You’re looking for information on surety bonds but you spelled it “Surity”.
This makes perfect sense. From the earliest ages we are taught phonics. We learn to sound out the words that we hear and to pronounce the words that we read. How does this relate to surety bonds? Many people initally think that surety is spelled “surity.” This simply means that they are using their early training to learn more about an unfamiliar term that they have heard something about.
If you are among those new to the concept, consider this your introduction to all things surity!
Surety Bonds Are Old
Surety bonds are old. Ancient really. The earliest known record of a contract suretyship is a Mesopotamian tablet written around 2750 BC. Who knows, perhaps the original spelling was “Surity.” Over time they came in as a guarantee to protect people entering into agreements. The term “surety” even shows up 6 times in the Bible often denoting something similar to modern day surety bonds or co-signing for a loan.
Surety Bonds are a Three-Party Agreement
- Principle – The Principal is the person who is required to have the bond.
- The Obligee – The Party who is requiring the bond.
- The Surety – This is the Surety Carrier who the principle pays their bond premium to (like an Insurance Company) and who the oblige can file a claim with should the Principal fail to follow through on contractual obligations
What Happens When a Claim Occurs?
When claims occur, the surety goes after the principal for the FULL amount they are required to payout on the bond. For this reason, some have described surety bonds as a guarantee that allows you to borrow from the balance sheet of a surety. Claims are bad news for principals and can seriously undermine an individuals able to remain in business. Those with bond claims are harder to bond in the future or are required to pay a much higher surety bond premium in the future. For this reason, principals should avoid bond claims when at all possible.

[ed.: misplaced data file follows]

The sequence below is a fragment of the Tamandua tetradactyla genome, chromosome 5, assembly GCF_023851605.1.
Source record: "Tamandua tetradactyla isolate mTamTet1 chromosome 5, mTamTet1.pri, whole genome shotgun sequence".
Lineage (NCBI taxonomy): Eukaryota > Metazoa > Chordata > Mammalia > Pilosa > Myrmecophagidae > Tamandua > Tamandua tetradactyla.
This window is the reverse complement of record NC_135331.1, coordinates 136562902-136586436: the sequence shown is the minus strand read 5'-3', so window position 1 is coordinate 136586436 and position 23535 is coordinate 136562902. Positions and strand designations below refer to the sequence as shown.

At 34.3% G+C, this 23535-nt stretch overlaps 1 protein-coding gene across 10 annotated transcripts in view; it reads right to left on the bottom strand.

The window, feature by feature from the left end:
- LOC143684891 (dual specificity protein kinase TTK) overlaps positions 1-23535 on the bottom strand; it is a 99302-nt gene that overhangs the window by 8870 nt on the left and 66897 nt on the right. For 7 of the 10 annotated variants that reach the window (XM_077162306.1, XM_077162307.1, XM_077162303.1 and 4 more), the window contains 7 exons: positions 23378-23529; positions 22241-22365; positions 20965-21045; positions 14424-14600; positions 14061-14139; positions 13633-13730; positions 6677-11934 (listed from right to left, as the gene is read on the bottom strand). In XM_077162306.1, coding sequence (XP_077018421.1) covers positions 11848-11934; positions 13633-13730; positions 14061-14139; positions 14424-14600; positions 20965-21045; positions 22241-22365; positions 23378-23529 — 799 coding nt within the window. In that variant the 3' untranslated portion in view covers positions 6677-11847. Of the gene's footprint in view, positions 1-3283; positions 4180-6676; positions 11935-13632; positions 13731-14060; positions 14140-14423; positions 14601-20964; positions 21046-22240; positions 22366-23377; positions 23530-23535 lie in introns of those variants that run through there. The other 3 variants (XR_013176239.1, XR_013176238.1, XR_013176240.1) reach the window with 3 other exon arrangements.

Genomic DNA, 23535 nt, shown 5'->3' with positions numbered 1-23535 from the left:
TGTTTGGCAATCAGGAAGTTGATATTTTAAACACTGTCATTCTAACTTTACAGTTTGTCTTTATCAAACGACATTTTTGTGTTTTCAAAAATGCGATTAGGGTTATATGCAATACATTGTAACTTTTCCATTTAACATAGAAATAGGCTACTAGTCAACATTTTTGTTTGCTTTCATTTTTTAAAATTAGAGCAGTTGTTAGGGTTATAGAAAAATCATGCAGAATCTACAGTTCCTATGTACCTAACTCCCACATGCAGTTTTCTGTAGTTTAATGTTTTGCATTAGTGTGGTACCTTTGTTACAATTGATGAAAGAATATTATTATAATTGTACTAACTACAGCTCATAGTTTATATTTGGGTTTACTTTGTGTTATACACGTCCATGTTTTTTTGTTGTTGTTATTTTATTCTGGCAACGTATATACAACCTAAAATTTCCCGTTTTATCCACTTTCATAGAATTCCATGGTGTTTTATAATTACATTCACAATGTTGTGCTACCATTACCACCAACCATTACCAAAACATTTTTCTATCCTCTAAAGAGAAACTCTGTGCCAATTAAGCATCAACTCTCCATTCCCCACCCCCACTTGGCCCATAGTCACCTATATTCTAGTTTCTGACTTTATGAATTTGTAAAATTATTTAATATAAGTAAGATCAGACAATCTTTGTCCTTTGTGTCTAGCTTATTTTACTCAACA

Surety Bonds are Diverse
There are over 25,000 different varieties of Surety Bond in the US. Surety bonds range from the “Licensed & Bonded Contractor” in your hometown to taxi-cab drivers in New York City, from court bonds to side-walk restoration bonds. Surety bonds are quite varied but generally function in much the same way.
Some common examples of surety bonds:
- License & Permit Bonds
- Motor Vehicle Dealer Bonds
- Court Bonds
- Performance Bonds
- Fidelity Bonds
- And many more!
Who Gets to Decide That a Surety Bond is Required?
State and Local Municipalities write surety bonds into law through proposed legislation. Why? Generally, surety bonds arise when residents of a particular State or Local Municipality are suffering some reoccurring financial loss through business contracts. For example, let’s imagine you hired a “licensed and bonded” contractor to remodel your house, he ripped out drywall and then got thrown in jail. Now what? The homeowner has suffered a financial loss and is simply out. That is unless the contractor was “Bonded” with a Surety Bond. When a surety bond is in place, the home owner is able to file a bond claim with the surety company to have the basement repair. This “indemnifies” the homeowner even as the surety goes after the principal for the full amount of the claim.
Surety Bonds are Not Insurance
Surety bonds are not insurance, but they are sold by insurance agents. Is that confusing enough? If you are a principal (“the person needing a bond”) then the bond covers the person you are doing business with, not you. Insurance is coverage for you. That is the most fundamental difference. That being said, many insurance companies write both insurance and surety bond policies.
Do You Need a Surety Bond?
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